Still, however, many visitors don't realise that Mallorca is home to fantastic local produce - instead settling for the usual tourist traps. "The truth is that we haven't really known how to tell the story - because I think we're just used to it. It's about every night in the restaurant making people aware that, for example, 70% of the wine we serve is from the island. When you sit down at the table, the organic olive oil is from a tiny village, Montuïri. The salt is from Es Trenc and that's before you get into any ingredients on the menu. We have a smoked rice dish, where the rice is from fields between Sa Pobra and Alcúdia. Everybody seems totally surprised that we have rice fields here in Mallorca - so when you start explaining it, people start to understand how lucky we are to have these great ingredients growing on your doorstep."
Another product beloved by Mallorcans is sobrasada - the island's equivalent of chorizo. Invented in the middle ages as a method of storing meat, it is now a protected product (DOP and IGP) under EU law. Usually Mallorcans lavish it on freshly-baked bread with a dollop of honey or sugar. It's smoother than its mainland cousin, almost like a pâté, comprised of pork, salt, pepper and a generous dose of paprika - to which it owes its fiery red hue.
El Zagal is one of the best-known producers on the island. Established in 1905 by Francisco Tejedor García, it's now run by the 4th generation of the family. Their photo archive not only chronicles how the business has grown but also catalogues the vast technological changes in food production over the last 100 years. For example, once upon a time, you'd eat your meat according to the calendar: fattening up your pigs in November / December then curing them in natural casings (stomach, intestines). The thin ones would dry quicker and be ready to eat sooner. Then over the year you'd move onto larger pieces. For the big shoulders and ibérico hams, you might wait up to 2- 3 years - and so the cycle would continue. A century ago, sobrasada was only produced during the winter months, but now production can continue all year round thanks to temperature-controlled drying rooms.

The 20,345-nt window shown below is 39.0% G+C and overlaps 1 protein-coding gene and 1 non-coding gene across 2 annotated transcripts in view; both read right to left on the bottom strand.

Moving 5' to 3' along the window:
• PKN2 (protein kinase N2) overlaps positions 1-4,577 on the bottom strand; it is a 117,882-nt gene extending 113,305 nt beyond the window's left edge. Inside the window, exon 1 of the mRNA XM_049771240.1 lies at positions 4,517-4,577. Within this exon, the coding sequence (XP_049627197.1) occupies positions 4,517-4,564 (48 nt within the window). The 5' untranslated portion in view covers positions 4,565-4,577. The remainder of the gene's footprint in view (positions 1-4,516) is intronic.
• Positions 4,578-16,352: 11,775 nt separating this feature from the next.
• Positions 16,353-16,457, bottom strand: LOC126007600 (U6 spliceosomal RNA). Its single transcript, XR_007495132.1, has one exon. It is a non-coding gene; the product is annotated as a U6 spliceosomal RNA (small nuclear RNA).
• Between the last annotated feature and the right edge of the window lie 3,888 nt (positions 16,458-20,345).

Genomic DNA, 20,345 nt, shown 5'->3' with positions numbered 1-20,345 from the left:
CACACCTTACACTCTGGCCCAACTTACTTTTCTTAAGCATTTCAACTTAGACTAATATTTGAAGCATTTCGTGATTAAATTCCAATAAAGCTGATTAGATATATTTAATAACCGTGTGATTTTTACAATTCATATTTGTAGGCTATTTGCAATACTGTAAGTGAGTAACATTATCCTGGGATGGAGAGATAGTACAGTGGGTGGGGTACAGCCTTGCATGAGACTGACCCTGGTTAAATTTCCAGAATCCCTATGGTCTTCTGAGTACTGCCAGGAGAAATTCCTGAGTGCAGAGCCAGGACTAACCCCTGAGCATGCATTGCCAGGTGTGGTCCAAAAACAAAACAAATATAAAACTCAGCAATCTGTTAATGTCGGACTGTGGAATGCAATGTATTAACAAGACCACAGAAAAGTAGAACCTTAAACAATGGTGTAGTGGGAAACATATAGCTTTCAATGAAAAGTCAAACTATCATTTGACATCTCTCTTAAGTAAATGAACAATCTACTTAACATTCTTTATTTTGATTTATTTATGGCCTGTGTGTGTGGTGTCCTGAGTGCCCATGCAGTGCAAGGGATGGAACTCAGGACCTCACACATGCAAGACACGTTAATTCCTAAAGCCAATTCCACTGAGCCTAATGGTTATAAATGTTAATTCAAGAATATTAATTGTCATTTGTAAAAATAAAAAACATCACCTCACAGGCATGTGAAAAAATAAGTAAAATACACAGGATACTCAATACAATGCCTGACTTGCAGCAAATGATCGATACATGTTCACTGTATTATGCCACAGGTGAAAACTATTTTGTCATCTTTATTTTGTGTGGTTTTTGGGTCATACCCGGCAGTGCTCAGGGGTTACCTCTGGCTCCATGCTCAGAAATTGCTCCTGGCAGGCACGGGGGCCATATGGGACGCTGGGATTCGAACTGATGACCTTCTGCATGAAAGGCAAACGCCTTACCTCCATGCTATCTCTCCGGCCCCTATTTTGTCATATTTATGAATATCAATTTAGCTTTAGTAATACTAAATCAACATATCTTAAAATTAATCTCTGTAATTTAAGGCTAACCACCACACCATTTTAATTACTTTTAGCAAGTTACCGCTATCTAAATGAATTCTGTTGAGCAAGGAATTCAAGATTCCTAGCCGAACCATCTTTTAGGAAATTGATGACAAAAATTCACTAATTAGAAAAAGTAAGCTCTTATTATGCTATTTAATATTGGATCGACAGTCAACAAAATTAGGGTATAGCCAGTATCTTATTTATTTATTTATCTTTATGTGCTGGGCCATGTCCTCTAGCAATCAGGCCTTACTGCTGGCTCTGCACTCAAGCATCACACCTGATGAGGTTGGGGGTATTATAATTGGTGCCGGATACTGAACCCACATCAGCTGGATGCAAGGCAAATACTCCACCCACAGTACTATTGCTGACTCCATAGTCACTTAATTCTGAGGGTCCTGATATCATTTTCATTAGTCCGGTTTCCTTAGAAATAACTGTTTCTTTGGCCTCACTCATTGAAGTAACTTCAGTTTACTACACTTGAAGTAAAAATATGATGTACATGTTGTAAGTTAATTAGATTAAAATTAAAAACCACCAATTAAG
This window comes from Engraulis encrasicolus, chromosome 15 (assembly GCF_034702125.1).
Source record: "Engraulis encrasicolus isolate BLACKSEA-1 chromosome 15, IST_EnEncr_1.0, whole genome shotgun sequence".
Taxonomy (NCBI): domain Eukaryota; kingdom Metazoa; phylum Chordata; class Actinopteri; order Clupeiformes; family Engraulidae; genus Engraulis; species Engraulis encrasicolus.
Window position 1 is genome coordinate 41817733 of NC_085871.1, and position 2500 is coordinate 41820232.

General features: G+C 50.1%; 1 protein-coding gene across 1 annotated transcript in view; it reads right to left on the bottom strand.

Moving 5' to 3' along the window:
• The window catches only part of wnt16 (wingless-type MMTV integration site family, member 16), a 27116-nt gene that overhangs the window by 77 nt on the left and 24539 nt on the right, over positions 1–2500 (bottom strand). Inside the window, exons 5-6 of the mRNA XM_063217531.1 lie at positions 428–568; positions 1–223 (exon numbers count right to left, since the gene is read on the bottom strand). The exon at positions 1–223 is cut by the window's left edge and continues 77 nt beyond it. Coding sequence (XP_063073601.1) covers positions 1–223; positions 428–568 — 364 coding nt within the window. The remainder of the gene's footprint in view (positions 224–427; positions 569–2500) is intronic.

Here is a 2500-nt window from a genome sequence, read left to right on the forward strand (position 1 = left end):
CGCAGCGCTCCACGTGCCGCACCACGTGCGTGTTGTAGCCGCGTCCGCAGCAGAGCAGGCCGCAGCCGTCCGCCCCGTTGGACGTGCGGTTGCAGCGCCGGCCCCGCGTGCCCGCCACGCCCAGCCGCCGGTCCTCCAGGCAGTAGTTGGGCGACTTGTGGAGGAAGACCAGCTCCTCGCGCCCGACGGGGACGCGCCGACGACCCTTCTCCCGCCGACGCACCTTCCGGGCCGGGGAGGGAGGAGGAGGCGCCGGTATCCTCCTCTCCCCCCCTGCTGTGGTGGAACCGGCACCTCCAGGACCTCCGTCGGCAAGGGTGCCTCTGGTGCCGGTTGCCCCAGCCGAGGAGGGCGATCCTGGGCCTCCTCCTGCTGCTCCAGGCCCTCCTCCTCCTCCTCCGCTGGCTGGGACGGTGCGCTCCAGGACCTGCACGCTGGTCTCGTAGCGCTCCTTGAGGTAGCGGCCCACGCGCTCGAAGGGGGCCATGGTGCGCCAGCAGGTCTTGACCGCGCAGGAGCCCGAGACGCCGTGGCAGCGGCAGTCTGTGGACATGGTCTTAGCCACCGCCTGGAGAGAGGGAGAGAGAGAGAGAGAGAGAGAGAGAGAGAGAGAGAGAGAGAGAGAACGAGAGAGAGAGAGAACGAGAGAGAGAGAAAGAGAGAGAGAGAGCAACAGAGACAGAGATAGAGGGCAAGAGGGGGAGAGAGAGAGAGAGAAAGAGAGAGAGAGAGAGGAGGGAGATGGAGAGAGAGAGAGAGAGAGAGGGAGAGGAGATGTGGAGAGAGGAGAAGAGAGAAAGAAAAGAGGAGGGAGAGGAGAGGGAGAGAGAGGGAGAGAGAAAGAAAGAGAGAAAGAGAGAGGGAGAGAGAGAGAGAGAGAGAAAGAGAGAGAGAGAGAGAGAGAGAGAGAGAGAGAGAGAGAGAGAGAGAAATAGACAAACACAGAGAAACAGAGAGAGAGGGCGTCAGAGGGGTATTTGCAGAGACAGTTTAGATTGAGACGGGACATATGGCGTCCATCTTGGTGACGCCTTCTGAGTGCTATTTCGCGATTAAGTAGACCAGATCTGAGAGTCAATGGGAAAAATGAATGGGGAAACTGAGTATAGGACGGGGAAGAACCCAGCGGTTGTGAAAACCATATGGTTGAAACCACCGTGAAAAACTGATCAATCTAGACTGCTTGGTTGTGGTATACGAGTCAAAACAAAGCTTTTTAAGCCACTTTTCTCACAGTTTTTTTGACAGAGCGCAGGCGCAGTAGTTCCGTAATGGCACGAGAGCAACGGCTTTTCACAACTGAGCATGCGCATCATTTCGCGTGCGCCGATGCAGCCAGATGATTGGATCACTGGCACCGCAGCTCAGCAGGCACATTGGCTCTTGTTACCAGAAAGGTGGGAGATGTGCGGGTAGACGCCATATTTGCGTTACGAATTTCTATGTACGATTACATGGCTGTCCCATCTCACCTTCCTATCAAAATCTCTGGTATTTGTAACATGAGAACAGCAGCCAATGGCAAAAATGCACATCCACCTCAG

Post horse-meat scandal, we're more interested than ever in knowing where our food comes from. Like many of the island's sobrasada producers, the factory's pata negra pork can be traced back to a local farm. In this particular case, the large herd of stout black pigs are managed by Javier, a tall dark-haired Mallorcan farmer with a weather-beaten face who speaks only in Catalan. His able assistant is a black labrador named Pruna. The pigs roam free except for an electric wire around the perimeter which prevents their escape or theft.
I confess to Christian, one of our hosts, that before this visit I'd never actually heard of sobrasada. Pâté, chorizo, Jamón ibérico - yes - but not this version. So it came as a surprise when I learnt that they supply several UK delis and Sainsbury's Taste The Difference. Christian explains why: "Our biggest challenge is that it's very traditional in this region and not seen as sexy enough abroad." When El Zagal first launched in a British supermarket it wasn't as a whole piece - which was seen as too scary for British consumers - but in a homogenous plastic tub. They also have to overcome British policies on supermarket shelf-life. In Spain, it's not unusual to keep cured meats for 6 months or more but in the UK, products have a much shorter use-by-date.
Chef Marc Fosh agrees that sobrasada is an ingredient that's been difficult to sell to the outside world. "Sobrasada is a classic Mallorcan ingredient. It's got such a rich history but it's not very glamorous. It's for me to start thinking about how we can sex it up and add flavour combinations, making it a bit more gourmet. In England, we had the big boom with chorizo and everybody started adding it to their dishes.. But this is another fantastic big flavour ingredient."
It has even made an appearance on several London menus. For example, Maltby Street's Bar Tozino serves a tapas with sobrasada and honey. Whilst at Iberica in Marylebone, you can try raviolis filled with Mahon cheese & aubergine sautéed with sobrasada. So what does the future hold for this Mallorcan delicacy? Perhaps it will catch the eye of a TV chef, or the next intake of cooking contestants, and become the next trendy ingredient. Who knows? But one thing's for sure - Mallorcan cuisine is putting itself firmly on the culinary map.